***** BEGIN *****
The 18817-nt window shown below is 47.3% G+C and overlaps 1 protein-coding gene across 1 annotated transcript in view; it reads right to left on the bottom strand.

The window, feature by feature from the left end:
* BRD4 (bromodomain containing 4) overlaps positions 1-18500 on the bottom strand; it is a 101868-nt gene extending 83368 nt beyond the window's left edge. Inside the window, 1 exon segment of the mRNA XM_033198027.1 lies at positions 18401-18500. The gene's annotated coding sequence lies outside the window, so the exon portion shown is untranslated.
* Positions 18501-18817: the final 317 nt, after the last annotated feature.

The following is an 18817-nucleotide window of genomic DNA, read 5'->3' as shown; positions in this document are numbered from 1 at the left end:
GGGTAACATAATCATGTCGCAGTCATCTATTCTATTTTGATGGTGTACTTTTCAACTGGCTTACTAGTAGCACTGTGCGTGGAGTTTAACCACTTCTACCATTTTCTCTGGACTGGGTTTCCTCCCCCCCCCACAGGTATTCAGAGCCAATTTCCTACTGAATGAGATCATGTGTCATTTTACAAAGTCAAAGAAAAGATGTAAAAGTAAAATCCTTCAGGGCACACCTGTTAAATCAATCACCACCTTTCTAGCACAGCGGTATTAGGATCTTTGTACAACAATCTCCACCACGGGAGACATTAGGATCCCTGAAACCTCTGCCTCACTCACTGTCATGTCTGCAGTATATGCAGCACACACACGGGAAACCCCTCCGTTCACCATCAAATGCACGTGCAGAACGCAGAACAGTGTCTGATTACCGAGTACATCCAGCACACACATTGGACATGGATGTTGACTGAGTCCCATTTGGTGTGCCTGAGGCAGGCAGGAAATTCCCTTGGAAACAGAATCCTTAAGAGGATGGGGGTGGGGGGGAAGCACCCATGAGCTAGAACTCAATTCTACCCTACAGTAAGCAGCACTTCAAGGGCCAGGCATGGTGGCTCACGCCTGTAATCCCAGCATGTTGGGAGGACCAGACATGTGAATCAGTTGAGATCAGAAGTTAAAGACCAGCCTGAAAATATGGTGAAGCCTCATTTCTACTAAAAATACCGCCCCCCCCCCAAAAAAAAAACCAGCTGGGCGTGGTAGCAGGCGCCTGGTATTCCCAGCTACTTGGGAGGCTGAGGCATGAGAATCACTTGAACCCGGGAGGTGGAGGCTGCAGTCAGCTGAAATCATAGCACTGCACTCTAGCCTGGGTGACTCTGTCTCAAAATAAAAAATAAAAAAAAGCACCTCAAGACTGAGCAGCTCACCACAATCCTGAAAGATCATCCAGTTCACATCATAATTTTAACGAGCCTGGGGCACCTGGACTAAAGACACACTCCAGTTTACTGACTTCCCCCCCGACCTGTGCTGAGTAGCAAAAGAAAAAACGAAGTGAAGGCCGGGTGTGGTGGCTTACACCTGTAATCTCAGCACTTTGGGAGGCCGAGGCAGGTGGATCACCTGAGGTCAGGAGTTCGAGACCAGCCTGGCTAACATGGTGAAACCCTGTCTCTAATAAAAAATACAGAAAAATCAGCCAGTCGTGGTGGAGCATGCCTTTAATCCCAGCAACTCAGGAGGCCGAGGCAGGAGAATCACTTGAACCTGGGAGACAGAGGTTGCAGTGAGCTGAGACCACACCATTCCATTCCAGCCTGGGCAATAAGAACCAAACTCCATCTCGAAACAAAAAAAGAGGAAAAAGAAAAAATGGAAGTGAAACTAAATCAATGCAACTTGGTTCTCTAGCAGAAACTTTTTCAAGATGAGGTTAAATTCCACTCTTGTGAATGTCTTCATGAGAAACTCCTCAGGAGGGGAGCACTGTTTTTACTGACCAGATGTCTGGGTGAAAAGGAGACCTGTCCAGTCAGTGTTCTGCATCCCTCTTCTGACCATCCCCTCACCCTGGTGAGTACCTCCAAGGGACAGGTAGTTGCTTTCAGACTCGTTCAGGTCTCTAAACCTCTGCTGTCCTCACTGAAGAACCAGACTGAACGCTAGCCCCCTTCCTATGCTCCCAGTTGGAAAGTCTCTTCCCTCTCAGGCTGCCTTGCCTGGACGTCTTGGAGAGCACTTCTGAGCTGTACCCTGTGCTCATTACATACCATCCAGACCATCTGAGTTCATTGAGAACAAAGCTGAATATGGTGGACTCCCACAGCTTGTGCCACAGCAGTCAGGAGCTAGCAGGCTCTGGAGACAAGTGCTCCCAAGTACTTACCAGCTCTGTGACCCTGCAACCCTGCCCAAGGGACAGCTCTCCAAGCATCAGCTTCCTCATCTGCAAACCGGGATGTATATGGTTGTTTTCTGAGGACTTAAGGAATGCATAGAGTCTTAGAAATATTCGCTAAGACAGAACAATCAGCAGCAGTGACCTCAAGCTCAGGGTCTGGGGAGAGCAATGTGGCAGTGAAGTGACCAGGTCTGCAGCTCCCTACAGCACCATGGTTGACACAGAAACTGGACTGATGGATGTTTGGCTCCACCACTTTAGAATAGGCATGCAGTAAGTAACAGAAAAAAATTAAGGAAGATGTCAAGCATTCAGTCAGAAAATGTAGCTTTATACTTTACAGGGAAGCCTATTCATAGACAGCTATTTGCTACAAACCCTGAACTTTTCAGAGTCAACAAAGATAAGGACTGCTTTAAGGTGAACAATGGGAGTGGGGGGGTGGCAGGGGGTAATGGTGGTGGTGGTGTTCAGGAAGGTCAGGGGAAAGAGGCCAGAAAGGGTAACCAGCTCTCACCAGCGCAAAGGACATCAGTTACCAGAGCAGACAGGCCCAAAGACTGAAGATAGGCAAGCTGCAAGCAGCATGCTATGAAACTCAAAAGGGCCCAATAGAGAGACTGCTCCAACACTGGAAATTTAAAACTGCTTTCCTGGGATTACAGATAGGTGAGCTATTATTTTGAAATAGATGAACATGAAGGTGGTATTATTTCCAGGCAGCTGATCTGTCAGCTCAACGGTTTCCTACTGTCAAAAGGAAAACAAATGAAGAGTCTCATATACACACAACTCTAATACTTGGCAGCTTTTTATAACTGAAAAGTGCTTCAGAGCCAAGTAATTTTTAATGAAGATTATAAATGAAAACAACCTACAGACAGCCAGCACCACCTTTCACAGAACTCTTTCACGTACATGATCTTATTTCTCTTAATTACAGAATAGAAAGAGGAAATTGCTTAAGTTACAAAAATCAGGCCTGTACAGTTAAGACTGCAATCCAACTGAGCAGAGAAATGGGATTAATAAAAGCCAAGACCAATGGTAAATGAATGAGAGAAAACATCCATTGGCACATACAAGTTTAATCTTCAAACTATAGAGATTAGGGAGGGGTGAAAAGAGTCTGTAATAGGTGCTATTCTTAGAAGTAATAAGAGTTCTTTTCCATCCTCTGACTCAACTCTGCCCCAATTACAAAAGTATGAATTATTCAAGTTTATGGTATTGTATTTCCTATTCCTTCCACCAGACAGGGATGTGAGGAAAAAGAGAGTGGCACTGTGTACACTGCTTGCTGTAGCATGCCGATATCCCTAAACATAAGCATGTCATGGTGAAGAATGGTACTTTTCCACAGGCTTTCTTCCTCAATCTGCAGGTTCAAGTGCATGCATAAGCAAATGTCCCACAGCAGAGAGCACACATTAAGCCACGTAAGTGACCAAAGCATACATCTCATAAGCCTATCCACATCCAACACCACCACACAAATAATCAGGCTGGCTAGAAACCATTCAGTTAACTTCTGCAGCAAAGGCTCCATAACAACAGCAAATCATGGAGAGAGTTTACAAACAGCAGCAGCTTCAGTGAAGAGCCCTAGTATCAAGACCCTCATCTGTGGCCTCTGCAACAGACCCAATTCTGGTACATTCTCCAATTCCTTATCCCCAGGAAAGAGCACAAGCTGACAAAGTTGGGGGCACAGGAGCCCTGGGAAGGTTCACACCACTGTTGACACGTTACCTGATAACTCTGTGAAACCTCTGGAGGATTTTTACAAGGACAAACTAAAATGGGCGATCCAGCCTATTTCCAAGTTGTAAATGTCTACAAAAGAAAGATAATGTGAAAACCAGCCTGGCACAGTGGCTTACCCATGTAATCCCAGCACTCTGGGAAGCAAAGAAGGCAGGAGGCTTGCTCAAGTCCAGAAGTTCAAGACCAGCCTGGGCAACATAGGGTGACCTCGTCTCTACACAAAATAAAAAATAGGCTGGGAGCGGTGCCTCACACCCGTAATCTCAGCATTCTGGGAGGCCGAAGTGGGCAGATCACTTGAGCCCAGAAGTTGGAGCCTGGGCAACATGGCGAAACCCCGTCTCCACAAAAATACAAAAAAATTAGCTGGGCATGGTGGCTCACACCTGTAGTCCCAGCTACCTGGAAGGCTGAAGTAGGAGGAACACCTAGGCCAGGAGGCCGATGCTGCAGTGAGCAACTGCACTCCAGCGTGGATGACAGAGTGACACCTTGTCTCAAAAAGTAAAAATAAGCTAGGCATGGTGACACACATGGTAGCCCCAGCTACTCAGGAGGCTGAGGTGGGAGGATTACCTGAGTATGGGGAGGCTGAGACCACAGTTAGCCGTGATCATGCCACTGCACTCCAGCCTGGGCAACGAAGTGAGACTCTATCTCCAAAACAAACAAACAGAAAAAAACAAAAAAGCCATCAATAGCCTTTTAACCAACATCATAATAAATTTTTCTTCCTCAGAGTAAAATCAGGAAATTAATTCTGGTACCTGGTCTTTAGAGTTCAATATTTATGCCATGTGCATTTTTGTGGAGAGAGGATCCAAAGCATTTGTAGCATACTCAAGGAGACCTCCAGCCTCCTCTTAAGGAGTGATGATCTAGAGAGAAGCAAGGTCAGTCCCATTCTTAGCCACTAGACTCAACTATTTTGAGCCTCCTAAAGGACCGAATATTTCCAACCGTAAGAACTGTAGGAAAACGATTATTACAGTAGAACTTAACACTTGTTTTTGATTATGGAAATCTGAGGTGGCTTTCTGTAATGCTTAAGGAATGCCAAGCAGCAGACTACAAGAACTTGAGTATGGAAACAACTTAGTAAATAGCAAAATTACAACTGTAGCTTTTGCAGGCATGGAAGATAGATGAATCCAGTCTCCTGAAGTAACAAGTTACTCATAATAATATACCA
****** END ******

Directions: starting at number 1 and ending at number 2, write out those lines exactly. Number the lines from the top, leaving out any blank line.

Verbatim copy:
The 18817-nt window shown below is 47.3% G+C and overlaps 1 protein-coding gene across 1 annotated transcript in view; it reads right to left on the bottom strand.

The window, feature by feature from the left end: